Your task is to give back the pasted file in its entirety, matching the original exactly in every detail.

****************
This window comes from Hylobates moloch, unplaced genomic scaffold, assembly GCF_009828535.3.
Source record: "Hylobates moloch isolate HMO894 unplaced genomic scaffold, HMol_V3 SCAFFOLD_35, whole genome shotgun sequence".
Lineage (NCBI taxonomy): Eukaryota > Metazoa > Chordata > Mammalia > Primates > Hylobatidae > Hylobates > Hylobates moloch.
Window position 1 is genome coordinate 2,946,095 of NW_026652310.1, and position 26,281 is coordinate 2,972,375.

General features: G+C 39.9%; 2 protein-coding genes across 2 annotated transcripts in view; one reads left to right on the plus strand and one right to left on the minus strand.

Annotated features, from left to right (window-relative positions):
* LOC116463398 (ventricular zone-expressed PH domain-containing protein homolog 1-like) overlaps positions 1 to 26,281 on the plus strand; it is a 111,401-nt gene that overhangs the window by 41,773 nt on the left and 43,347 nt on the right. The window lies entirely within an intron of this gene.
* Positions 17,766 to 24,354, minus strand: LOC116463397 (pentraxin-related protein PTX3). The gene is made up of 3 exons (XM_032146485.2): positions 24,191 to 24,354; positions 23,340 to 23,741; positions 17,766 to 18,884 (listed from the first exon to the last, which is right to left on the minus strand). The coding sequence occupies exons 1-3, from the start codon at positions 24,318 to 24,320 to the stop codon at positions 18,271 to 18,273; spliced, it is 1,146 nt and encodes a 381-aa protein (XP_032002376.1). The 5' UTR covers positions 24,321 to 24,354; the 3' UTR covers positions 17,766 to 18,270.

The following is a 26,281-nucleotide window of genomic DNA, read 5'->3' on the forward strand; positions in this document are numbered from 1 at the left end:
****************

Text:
This window comes from Hylobates moloch, unplaced genomic scaffold, assembly GCF_009828535.3.
Source record: "Hylobates moloch isolate HMO894 unplaced genomic scaffold, HMol_V3 SCAFFOLD_35, whole genome shotgun sequence".
Lineage (NCBI taxonomy): Eukaryota > Metazoa > Chordata > Mammalia > Primates > Hylobatidae > Hylobates > Hylobates moloch.
Window position 1 is genome coordinate 2,946,095 of NW_026652310.1, and position 26,281 is coordinate 2,972,375.

General features: G+C 39.9%; 2 protein-coding genes across 2 annotated transcripts in view; one reads left to right on the plus strand and one right to left on the minus strand.

Annotated features, from left to right (window-relative positions):
* LOC116463398 (ventricular zone-expressed PH domain-containing protein homolog 1-like) overlaps positions 1 to 26,281 on the plus strand; it is a 111,401-nt gene that overhangs the window by 41,773 nt on the left and 43,347 nt on the right. The window lies entirely within an intron of this gene.
* Positions 17,766 to 24,354, minus strand: LOC116463397 (pentraxin-related protein PTX3). The gene is made up of 3 exons (XM_032146485.2): positions 24,191 to 24,354; positions 23,340 to 23,741; positions 17,766 to 18,884 (listed from the first exon to the last, which is right to left on the minus strand). The coding sequence occupies exons 1-3, from the start codon at positions 24,318 to 24,320 to the stop codon at positions 18,271 to 18,273; spliced, it is 1,146 nt and encodes a 381-aa protein (XP_032002376.1). The 5' UTR covers positions 24,321 to 24,354; the 3' UTR covers positions 17,766 to 18,270.

The following is a 26,281-nucleotide window of genomic DNA, read 5'->3' on the forward strand; positions in this document are numbered from 1 at the left end: